With a little help, your child can learn how to handle losing.

One of life’s hardest lessons is that we don’t always win. It’s true whether your child plays sports or just enjoys playing games with friends. Teaching your child to be OK with losing helps her grow up. How can you do that?

Focus on the Fun, Not the Result
“This teaches kids that winning isn’t the only, or most important, outcome of an activity,” says Anne Glowinski, MD, MPE, a Washington University child psychiatrist at St. Louis Children’s Hospital. “If kids really enjoy what they’re doing, they’ll want to give it 100 percent the next time they try.”

Keep It Positive
You don’t want kids to feel too ashamed about losing.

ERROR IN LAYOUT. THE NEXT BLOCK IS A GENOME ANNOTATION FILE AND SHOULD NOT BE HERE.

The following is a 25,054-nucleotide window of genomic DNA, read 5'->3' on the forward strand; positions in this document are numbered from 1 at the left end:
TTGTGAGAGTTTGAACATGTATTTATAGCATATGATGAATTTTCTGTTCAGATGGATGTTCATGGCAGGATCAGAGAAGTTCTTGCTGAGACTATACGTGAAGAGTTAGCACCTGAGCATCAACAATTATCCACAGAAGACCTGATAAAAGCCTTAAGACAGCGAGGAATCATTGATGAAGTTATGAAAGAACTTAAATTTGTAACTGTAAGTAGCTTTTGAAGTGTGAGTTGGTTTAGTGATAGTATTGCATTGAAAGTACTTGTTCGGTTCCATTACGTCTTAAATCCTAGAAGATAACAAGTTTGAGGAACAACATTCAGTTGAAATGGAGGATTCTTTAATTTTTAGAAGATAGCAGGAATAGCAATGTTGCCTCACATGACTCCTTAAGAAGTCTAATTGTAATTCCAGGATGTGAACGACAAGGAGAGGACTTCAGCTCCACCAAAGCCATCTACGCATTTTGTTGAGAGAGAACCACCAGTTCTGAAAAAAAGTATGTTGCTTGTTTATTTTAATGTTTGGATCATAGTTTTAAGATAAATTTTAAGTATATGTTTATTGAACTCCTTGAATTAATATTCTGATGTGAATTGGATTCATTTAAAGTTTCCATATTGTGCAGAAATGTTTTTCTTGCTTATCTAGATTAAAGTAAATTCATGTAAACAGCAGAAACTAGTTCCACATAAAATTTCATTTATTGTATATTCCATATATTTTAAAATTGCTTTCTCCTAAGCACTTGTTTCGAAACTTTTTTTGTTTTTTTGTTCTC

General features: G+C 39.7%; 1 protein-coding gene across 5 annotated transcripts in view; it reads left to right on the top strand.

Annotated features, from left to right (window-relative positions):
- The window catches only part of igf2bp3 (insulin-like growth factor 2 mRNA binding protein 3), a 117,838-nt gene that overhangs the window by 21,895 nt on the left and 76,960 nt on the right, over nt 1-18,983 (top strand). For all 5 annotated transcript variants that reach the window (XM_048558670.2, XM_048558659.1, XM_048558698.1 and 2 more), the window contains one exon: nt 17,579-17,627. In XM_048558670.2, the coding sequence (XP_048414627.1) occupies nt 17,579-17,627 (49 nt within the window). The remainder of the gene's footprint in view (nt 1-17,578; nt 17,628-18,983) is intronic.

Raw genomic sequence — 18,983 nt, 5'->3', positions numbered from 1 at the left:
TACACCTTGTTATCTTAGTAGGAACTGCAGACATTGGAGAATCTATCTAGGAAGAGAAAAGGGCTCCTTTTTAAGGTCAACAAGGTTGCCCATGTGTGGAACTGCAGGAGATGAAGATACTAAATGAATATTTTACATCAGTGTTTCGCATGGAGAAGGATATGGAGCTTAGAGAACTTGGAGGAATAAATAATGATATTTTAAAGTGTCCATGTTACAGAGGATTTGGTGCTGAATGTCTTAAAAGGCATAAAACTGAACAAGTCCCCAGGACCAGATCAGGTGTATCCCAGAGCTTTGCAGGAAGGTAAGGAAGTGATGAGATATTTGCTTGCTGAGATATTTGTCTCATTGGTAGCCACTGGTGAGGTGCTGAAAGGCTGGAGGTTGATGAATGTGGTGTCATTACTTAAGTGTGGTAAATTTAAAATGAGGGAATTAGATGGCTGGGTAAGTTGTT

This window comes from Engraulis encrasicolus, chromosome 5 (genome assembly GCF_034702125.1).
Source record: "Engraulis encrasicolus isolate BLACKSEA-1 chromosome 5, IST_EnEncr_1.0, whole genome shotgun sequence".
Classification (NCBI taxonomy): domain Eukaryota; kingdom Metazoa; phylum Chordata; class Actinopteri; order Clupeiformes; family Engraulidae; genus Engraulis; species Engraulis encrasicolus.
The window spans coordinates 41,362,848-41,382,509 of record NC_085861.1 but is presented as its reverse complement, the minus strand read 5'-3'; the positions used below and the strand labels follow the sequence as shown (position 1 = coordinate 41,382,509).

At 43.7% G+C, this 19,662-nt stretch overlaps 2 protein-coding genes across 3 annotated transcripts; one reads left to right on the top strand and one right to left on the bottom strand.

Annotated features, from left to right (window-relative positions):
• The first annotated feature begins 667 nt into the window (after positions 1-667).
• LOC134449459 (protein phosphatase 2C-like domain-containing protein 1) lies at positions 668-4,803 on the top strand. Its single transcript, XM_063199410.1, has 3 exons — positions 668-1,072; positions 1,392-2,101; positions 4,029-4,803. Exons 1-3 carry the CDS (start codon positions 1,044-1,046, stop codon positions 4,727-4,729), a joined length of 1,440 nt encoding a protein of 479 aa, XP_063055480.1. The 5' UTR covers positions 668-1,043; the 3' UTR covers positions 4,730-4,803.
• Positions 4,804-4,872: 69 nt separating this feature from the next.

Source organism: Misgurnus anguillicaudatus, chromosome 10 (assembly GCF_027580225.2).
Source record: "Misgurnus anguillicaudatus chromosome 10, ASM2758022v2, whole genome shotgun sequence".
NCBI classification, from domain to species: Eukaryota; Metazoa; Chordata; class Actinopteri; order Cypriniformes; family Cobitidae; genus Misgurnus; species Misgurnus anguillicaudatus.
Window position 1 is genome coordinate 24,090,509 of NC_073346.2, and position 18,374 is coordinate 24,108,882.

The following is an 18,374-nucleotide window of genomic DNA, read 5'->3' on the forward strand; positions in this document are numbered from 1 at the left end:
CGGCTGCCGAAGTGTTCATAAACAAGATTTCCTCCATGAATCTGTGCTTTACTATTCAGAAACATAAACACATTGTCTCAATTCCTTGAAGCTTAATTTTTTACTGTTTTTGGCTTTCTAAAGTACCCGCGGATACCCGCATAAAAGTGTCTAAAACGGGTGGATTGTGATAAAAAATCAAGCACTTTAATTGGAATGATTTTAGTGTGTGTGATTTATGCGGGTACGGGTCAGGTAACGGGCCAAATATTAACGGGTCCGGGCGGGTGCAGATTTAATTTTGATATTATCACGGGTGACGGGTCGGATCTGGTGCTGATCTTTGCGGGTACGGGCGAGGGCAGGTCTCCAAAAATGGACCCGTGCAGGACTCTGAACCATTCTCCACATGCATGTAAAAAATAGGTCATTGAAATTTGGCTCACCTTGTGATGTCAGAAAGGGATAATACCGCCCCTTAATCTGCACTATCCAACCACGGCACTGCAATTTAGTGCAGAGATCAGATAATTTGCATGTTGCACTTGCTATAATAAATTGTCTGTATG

“Shame is a very painful emotion,” Dr. Glowinski says. “Kids will avoid it at all costs—even if it means quitting the activity.”

That’s true if they lose on the field or in the classroom, she adds. Kids who aren’t athletic usually need to exercise more. Kids who need help with classwork may give up to avoid the shame of not measuring up.

“Help kids focus on learning to get up when they fall,” Dr. Glowinski says. “Tomorrow is another day, and trying to get better is really important.”

Call the St. Louis Children’s Hospital Family Resource Center at 314.454.KIDS (5437) and press “5” for more resources to help your child deal with life’s ups and downs.

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